I was delighted to graduate with honours from Middlesex University in 2015 and receive a Master’s in Work Based Learning Studies (Professional Practice). It is my hope that my thesis, ‘Developing a Coaching programme to facilitate transition into a managerial role: A Black African Perspective’ will make a contribution to the improvement of the success rates of newly appointed managers.
I founded Capital Assignments, a pioneering executive search firm specialising in the Financial Services industry in 1995, just after South Africa’s first democratic elections. With the introduction of Employment Equity legislation at that same time, we went into business keenly focused on identifying and helping to develop Black talent for leadership roles. Over the past decades, it has been frustrating to see the slow rate of transformation in organisations despite the pressure of the legislation. It has also been frequently distressing to witness fine talent failing after promotion into managerial roles.
The failure of a new manager leads to serious costs all round. The company suffers from low productivity, wasteful disruption and high recruitment expenses. More often than not, the incumbent takes a staggering personal blow that is hard to recover from. Bearing witness to this, both in the industry we work and other sectors was certainly part of the motivation for me, some years back, to become a professional coach. Capital Assignments began to offer coaching services to our clients so that both line managers and incumbents could be properly supported in the wake of a new appointment. In pursuit of my Masters in Coaching, it was a natural step to devise a work-based project that could contribute to the research into better ways to help new managers succeed.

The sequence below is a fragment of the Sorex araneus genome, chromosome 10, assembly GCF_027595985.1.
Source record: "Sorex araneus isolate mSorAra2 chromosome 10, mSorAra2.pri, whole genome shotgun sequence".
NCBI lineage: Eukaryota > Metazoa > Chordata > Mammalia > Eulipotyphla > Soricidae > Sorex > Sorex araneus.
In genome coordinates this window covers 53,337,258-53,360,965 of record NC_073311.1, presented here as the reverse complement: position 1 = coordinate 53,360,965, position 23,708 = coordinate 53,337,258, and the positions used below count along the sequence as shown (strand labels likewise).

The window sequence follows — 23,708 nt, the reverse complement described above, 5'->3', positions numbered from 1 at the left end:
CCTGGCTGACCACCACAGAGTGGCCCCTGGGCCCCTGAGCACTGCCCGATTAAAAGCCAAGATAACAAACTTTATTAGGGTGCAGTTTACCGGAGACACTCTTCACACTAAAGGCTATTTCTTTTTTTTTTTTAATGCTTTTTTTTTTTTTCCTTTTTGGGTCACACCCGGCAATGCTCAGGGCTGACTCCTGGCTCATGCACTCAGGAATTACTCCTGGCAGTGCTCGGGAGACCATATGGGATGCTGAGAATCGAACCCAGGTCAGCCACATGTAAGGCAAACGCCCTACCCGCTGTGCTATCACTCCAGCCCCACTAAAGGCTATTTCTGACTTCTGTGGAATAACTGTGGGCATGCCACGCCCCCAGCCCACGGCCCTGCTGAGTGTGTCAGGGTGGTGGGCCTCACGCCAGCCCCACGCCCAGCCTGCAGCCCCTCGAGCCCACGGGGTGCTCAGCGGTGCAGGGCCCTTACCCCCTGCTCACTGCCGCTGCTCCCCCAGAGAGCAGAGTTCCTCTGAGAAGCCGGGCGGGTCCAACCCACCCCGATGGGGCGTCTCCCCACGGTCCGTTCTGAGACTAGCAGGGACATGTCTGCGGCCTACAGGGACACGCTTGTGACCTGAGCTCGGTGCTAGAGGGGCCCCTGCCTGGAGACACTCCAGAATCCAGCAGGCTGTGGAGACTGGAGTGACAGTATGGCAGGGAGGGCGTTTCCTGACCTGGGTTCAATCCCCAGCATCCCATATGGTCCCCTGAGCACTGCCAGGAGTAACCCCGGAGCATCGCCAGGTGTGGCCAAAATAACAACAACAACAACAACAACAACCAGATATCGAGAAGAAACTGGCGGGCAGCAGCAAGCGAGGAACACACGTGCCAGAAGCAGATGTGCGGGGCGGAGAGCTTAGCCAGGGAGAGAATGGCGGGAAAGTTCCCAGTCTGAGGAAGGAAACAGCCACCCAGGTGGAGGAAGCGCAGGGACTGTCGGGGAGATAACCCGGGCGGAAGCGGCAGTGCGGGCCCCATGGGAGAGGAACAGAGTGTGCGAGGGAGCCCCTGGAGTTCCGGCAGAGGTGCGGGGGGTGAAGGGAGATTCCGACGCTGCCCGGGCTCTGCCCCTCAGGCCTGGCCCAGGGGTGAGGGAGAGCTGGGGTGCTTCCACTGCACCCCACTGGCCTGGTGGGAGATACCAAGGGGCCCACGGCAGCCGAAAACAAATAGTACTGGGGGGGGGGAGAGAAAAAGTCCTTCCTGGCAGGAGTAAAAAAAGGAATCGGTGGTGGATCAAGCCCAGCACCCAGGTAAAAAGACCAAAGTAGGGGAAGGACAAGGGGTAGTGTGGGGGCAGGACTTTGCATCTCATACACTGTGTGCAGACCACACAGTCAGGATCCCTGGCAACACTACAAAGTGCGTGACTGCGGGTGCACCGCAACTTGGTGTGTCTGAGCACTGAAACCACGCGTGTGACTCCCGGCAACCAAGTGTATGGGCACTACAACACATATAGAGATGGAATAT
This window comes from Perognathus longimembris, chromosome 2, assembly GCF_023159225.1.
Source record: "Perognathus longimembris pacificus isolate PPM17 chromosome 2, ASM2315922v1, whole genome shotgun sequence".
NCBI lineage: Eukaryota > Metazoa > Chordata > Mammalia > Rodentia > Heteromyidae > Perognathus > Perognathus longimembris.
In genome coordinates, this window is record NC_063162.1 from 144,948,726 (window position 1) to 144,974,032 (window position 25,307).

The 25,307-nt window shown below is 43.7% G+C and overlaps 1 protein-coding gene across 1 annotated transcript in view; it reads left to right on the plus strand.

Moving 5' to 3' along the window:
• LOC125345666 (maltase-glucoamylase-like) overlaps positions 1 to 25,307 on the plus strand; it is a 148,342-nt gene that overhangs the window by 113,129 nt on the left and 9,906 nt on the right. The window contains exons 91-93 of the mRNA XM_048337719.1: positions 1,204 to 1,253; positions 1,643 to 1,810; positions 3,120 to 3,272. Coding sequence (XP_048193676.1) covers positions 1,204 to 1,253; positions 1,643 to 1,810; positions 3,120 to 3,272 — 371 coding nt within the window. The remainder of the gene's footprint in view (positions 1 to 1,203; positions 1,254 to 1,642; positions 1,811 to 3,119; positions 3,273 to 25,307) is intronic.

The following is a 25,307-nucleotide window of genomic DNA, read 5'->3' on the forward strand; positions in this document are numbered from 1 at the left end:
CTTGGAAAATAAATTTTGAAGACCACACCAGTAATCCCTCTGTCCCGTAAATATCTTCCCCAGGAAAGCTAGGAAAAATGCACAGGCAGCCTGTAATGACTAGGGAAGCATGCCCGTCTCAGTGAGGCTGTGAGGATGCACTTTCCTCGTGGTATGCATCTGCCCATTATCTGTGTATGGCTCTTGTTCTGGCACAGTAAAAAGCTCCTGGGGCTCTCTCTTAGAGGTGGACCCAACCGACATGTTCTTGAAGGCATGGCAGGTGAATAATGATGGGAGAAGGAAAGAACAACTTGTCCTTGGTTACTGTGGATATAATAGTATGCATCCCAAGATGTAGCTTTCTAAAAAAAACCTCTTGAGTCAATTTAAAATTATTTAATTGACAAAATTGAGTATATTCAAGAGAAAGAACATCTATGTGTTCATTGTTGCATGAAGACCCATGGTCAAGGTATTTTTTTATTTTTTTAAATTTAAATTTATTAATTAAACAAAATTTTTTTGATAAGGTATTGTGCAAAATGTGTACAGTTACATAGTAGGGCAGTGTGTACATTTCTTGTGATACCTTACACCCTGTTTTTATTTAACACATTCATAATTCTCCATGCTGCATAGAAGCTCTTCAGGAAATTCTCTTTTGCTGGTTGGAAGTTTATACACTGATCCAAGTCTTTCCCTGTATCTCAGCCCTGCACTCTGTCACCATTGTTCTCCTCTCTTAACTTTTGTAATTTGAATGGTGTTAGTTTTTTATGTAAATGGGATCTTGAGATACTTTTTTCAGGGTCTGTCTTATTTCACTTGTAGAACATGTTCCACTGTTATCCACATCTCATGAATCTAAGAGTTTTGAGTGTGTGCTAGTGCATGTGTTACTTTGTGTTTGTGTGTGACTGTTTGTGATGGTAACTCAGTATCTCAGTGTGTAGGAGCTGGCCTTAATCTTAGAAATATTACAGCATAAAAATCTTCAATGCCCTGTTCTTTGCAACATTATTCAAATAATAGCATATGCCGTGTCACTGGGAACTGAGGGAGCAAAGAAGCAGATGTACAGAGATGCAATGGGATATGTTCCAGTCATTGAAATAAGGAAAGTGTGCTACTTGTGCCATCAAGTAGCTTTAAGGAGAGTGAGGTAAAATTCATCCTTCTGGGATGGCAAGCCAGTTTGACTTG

It is my view that coaching, training and mentorship are worth considering as interrelated interventions for managers in transition. I believe that a holistic approach that combines training to address skills-related competencies, mentorship to foster organisational socialisation and coaching to support new appointees would be a powerful model to enhance the success of new managers. Within the academic boundaries for my thesis, I decided to focus the study on researching the coaching experiences of new Black managers.
Although transitional coaching plays an important role in the development of leaders globally, there is still a dearth of academic research on the topic of executive coaching; and research that focuses specifically on the impact of coaching on Black managers is even scarcer.
I developed the work-based research project, using an autoethnography approach, to gain insights into the coaching experiences of newly appointed Black managers in order to contribute to the understanding of how organisational transitions in South Africa can be managed more effectively to improve employee retention, productivity and engagement with the organisation.
I have subsequently used the findings from my study to develop ‘How to coach your managers in transition’, a bespoke modular training programme to help Line and Human Resources Managers to develop basic coaching skills so that they are empowered to properly support their new managers and increase their chances of success.
Should you be interested in hearing more about my training programme, please contact me at 021 419 4800.